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Why would Joseph Smith use the expression “we might have enjoyed” in the Book of Mormon?

Some expressions in the Book of Mormon are right at home in biblical Hebrew, as explained by Matthew L. Bowen:

The verbal expression “we might have enjoyed,” as used in a complaint that Nephi attributes to his brothers, “we might have enjoyed our possessions and the land of our inheritance” (1 Nephi 17:21), reflects a use of the Hebrew verb yrš in its progressive aspect, “to enjoy possession of.” This meaning is evident in several passages in the Hebrew Bible, and perhaps most visibly in the KJV translation of Numbers 36:8 (“And every daughter, that possesseth [Hebrew yōrešet] an inheritance [naḥălâ] in any tribe of the children of Israel, shall be wife unto one of the family of the tribe of her father, that the children of Israel may enjoy [yîršû] every man the inheritance [naḥălat] of his fathers”) and Joshua 1:15 (“then ye shall return unto the land of your possession [lĕʾereṣ yĕruššatkem or, unto the land of your inheritance], and enjoy it [wîrištem ʾôtāh].”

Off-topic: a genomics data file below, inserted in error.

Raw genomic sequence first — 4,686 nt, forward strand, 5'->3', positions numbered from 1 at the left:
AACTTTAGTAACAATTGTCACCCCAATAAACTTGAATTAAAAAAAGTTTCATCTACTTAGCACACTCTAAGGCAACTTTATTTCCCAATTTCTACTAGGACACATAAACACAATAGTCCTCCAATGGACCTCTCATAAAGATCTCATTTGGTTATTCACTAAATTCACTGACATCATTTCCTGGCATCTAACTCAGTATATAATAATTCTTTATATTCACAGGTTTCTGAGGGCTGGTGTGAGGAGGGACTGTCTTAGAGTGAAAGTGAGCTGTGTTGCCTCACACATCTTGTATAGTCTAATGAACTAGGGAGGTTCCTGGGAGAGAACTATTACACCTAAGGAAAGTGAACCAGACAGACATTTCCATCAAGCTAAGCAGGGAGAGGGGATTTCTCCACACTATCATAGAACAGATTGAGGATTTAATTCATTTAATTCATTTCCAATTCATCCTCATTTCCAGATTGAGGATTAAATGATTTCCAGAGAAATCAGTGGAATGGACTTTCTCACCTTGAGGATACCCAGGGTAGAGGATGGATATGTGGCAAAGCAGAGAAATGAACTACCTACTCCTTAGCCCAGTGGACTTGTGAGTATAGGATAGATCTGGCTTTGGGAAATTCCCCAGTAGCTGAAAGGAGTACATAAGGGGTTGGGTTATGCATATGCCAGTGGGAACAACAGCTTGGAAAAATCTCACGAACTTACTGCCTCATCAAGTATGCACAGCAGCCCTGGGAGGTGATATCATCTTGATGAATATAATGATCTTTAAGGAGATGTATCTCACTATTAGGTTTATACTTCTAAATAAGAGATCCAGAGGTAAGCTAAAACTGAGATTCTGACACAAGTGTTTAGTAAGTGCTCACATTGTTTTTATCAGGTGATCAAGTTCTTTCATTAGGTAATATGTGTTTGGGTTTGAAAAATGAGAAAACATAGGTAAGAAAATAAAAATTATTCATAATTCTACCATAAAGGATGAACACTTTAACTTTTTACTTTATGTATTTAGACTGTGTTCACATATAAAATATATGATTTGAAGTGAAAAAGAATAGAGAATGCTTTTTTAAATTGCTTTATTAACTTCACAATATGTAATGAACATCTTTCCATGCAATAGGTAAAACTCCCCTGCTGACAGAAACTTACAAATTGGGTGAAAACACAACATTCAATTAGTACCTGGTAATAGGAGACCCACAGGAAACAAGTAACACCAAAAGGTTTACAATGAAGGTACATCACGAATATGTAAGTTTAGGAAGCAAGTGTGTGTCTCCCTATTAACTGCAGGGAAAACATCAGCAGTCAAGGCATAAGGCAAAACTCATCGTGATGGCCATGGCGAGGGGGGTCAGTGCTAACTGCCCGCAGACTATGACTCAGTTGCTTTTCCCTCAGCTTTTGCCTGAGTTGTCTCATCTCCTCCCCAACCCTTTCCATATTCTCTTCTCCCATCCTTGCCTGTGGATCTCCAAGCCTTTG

Matthew L. Bowen – “We Might Have Enjoyed Our Possessions and the Land of Our Inheritance”: Hebrew yrš and 1 Nephi 17:21

We know that Joseph Smith would read the Bible but why would Joseph notice expressions like this if most other people don’t?


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